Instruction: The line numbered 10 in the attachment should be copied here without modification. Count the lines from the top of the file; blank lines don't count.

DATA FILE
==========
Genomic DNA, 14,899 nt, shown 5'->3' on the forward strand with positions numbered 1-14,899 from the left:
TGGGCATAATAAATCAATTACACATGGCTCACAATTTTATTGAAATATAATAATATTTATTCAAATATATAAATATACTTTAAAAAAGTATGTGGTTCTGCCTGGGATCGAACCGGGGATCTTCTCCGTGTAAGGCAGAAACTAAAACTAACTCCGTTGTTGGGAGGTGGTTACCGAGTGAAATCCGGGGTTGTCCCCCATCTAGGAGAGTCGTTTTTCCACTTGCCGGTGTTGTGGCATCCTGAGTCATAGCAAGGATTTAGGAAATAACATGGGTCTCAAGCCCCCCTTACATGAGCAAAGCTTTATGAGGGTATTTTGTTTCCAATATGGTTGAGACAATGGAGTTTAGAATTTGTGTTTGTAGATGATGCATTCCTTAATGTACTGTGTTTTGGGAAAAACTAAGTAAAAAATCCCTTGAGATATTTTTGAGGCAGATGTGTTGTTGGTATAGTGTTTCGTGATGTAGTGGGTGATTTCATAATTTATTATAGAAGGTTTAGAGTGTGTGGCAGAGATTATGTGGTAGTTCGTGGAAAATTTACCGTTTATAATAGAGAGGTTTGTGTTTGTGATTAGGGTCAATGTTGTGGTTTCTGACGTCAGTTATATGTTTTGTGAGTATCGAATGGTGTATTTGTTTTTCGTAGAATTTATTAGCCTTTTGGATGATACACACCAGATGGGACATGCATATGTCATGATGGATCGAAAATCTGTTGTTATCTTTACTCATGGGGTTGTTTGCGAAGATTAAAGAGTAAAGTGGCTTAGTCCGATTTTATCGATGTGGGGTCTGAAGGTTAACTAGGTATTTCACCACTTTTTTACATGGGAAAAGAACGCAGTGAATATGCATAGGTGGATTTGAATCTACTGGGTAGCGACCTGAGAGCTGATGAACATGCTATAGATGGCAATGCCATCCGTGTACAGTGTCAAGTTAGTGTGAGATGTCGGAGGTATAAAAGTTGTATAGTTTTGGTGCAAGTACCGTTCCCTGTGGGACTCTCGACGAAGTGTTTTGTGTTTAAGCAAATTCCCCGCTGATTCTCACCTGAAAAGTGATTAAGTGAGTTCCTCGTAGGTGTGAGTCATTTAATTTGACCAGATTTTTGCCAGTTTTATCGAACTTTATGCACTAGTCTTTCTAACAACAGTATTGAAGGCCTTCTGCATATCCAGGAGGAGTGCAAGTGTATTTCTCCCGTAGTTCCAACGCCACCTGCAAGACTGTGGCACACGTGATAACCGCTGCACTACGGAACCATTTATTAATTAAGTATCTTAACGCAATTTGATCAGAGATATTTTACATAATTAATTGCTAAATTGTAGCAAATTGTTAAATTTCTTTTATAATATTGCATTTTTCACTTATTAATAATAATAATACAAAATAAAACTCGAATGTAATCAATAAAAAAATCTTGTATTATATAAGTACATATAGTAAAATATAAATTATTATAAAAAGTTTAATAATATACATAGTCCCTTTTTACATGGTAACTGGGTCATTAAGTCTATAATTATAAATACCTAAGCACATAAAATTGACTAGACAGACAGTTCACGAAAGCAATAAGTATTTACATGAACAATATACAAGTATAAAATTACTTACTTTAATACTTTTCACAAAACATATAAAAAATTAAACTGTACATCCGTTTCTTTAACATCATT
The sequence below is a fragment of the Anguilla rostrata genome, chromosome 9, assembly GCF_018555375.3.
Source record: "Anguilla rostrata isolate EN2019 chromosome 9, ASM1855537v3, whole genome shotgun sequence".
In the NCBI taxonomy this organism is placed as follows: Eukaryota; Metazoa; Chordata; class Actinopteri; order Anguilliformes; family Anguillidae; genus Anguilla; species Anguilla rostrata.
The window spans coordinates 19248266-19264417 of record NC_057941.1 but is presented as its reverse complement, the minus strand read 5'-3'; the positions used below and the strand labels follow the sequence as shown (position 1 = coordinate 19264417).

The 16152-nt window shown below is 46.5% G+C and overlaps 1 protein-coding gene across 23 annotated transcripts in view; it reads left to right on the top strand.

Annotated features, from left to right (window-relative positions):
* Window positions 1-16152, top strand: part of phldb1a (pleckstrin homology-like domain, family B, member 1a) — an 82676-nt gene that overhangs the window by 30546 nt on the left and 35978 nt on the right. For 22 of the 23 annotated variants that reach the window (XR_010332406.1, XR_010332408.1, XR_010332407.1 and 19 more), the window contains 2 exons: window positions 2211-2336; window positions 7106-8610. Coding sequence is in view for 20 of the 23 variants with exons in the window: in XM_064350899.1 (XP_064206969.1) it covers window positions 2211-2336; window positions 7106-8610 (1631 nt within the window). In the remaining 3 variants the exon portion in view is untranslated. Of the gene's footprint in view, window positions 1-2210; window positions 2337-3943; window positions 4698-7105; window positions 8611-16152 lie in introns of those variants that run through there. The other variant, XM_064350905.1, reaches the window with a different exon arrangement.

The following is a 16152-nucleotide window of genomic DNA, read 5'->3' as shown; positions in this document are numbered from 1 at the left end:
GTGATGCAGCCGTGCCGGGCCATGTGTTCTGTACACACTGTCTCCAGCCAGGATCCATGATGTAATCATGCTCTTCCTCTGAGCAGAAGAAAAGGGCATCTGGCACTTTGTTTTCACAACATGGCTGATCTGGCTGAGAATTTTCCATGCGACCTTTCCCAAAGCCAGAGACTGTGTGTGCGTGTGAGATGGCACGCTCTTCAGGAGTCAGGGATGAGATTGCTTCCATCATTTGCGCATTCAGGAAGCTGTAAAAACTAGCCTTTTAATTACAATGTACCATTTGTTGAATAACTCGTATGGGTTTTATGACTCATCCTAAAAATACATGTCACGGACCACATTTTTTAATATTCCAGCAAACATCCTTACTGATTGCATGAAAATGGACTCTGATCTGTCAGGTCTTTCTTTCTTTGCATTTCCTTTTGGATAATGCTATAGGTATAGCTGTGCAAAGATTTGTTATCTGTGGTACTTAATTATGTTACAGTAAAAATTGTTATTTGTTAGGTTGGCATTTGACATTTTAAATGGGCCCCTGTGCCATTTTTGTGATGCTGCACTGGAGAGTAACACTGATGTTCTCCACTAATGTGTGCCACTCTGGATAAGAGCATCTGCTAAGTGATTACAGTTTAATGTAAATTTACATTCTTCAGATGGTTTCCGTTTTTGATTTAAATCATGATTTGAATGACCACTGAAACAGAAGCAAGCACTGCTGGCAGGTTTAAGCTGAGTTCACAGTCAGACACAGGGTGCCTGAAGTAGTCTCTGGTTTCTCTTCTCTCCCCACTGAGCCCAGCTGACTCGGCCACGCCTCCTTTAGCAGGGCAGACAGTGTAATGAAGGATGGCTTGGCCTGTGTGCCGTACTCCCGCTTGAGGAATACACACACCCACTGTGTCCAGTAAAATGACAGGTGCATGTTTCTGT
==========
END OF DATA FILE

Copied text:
The following is a 16152-nucleotide window of genomic DNA, read 5'->3' as shown; positions in this document are numbered from 1 at the left end: